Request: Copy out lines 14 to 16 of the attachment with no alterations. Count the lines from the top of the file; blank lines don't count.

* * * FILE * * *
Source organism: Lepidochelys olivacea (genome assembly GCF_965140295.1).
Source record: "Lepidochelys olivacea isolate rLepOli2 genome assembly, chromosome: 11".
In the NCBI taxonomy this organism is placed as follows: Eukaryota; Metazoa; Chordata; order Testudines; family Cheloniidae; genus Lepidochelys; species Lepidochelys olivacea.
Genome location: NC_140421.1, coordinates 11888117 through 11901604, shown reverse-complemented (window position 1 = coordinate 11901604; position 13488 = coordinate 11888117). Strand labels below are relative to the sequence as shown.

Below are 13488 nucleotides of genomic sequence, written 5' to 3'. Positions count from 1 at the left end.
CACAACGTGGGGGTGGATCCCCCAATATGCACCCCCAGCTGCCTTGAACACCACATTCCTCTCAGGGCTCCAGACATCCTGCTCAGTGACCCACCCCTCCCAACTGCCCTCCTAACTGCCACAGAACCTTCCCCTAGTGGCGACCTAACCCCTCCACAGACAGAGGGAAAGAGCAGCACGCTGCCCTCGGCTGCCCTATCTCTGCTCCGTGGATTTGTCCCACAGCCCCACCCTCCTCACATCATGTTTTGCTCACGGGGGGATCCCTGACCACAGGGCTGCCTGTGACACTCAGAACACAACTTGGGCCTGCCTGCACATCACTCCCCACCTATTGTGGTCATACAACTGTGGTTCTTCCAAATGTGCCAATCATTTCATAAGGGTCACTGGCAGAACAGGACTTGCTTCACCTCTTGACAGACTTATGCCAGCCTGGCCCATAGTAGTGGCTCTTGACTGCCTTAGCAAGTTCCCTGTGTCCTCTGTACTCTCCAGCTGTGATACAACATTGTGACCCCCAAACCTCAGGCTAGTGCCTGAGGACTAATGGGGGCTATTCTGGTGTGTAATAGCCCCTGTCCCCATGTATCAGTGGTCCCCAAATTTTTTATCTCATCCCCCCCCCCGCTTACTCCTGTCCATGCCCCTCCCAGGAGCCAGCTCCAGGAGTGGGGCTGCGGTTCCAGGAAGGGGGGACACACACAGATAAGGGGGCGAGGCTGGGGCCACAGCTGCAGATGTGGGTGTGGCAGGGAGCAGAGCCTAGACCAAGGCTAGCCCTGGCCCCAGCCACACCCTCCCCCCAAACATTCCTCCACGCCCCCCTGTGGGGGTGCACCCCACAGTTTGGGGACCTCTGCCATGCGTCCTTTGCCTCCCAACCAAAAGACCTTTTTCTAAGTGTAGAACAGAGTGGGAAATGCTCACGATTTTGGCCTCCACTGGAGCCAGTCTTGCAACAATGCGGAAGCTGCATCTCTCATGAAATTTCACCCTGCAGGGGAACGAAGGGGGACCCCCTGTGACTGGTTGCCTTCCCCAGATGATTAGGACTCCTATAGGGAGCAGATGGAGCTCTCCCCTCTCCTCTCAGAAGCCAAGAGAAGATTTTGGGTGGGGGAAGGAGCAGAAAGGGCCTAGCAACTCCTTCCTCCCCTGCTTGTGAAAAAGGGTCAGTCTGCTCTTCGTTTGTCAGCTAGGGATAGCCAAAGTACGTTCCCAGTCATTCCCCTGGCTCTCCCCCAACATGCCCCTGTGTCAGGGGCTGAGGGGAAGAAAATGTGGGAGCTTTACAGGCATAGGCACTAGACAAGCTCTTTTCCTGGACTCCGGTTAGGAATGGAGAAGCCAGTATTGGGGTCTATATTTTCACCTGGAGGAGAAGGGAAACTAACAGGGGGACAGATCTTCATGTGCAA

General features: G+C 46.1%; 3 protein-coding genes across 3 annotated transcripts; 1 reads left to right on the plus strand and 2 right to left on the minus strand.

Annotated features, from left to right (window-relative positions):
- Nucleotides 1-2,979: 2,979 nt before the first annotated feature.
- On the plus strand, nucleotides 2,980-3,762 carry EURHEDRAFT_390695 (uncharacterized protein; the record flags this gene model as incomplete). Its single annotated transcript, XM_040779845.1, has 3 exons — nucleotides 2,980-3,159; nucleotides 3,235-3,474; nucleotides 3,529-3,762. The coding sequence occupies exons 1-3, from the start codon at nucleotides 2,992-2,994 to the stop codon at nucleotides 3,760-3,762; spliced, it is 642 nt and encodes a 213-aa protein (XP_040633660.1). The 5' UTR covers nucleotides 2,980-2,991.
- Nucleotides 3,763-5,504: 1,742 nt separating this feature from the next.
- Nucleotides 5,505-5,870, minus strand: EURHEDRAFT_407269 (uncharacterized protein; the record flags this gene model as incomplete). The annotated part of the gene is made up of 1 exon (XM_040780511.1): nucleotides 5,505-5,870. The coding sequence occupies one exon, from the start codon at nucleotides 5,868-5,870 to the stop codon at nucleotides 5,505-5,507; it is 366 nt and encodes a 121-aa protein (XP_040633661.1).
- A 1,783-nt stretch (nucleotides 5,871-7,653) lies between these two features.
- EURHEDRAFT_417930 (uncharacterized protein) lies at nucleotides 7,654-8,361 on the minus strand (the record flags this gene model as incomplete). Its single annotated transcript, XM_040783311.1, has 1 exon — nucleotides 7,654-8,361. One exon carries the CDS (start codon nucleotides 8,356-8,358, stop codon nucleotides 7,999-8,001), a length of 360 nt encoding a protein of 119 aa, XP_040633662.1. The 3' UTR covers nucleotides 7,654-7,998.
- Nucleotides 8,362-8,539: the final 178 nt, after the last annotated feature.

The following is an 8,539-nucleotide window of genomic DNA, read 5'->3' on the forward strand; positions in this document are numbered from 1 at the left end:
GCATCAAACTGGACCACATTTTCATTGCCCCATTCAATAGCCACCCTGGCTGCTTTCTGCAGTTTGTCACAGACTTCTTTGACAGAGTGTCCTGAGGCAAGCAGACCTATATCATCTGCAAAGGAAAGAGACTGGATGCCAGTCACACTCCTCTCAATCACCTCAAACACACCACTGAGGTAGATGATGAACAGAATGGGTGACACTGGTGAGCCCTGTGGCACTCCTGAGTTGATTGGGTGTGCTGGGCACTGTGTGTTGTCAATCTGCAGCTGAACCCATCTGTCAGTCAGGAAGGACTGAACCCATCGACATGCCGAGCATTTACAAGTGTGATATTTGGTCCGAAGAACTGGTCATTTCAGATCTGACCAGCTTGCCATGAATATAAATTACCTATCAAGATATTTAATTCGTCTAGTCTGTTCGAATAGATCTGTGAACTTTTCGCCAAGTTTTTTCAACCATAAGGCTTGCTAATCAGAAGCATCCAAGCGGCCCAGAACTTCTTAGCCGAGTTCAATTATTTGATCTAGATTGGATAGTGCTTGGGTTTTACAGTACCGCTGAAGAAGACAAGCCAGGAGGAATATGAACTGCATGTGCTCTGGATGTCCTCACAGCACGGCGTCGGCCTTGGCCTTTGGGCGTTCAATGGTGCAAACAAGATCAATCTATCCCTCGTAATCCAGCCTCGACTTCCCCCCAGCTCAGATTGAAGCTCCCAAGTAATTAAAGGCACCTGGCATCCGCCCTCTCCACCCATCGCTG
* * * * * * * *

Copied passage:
- EURHEDRAFT_417930 (uncharacterized protein) lies at nucleotides 7,654-8,361 on the minus strand (the record flags this gene model as incomplete). Its single annotated transcript, XM_040783311.1, has 1 exon — nucleotides 7,654-8,361. One exon carries the CDS (start codon nucleotides 8,356-8,358, stop codon nucleotides 7,999-8,001), a length of 360 nt encoding a protein of 119 aa, XP_040633662.1. The 3' UTR covers nucleotides 7,654-7,998.
- Nucleotides 8,362-8,539: the final 178 nt, after the last annotated feature.

The following is an 8,539-nucleotide window of genomic DNA, read 5'->3' on the forward strand; positions in this document are numbered from 1 at the left end: